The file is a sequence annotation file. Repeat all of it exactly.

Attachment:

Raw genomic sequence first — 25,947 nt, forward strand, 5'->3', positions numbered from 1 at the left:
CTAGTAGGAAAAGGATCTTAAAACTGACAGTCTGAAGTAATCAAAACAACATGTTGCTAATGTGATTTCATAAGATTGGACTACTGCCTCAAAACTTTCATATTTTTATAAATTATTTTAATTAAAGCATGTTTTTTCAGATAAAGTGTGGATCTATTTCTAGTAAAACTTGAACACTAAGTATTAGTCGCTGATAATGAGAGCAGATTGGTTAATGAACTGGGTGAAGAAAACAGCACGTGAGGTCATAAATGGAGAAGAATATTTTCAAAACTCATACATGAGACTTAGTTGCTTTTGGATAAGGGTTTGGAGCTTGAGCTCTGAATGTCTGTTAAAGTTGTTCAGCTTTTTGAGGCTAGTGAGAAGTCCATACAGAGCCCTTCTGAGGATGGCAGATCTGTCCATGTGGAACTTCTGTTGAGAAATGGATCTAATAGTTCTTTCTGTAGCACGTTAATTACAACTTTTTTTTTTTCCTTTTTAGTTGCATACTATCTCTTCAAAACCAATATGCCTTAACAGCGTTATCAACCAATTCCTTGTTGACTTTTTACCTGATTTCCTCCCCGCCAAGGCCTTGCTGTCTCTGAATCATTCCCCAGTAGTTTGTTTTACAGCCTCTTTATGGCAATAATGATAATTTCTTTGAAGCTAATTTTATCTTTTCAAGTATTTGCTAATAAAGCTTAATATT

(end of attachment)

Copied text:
Raw genomic sequence first — 25,947 nt, forward strand, 5'->3', positions numbered from 1 at the left:
CTAGTAGGAAAAGGATCTTAAAACTGACAGTCTGAAGTAATCAAAACAACATGTTGCTAATGTGATTTCATAAGATTGGACTACTGCCTCAAAACTTTCATATTTTTATAAATTATTTTAATTAAAGCATGTTTTTTCAGATAAAGTGTGGATCTATTTCTAGTAAAACTTGAACACTAAGTATTAGTCGCTGATAATGAGAGCAGATTGGTTAATGAACTGGGTGAAGAAAACAGCACGTGAGGTCATAAATGGAGAAGAATATTTTCAAAACTCATACATGAGACTTAGTTGCTTTTGGATAAGGGTTTGGAGCTTGAGCTCTGAATGTCTGTTAAAGTTGTTCAGCTTTTTGAGGCTAGTGAGAAGTCCATACAGAGCCCTTCTGAGGATGGCAGATCTGTCCATGTGGAACTTCTGTTGAGAAATGGATCTAATAGTTCTTTCTGTAGCACGTTAATTACAACTTTTTTTTTTTCCTTTTTAGTTGCATACTATCTCTTCAAAACCAATATGCCTTAACAGCGTTATCAACCAATTCCTTGTTGACTTTTTACCTGATTTCCTCCCCGCCAAGGCCTTGCTGTCTCTGAATCATTCCCCAGTAGTTTGTTTTACAGCCTCTTTATGGCAATAATGATAATTTCTTTGAAGCTAATTTTATCTTTTCAAGTATTTGCTAATAAAGCTTAATATT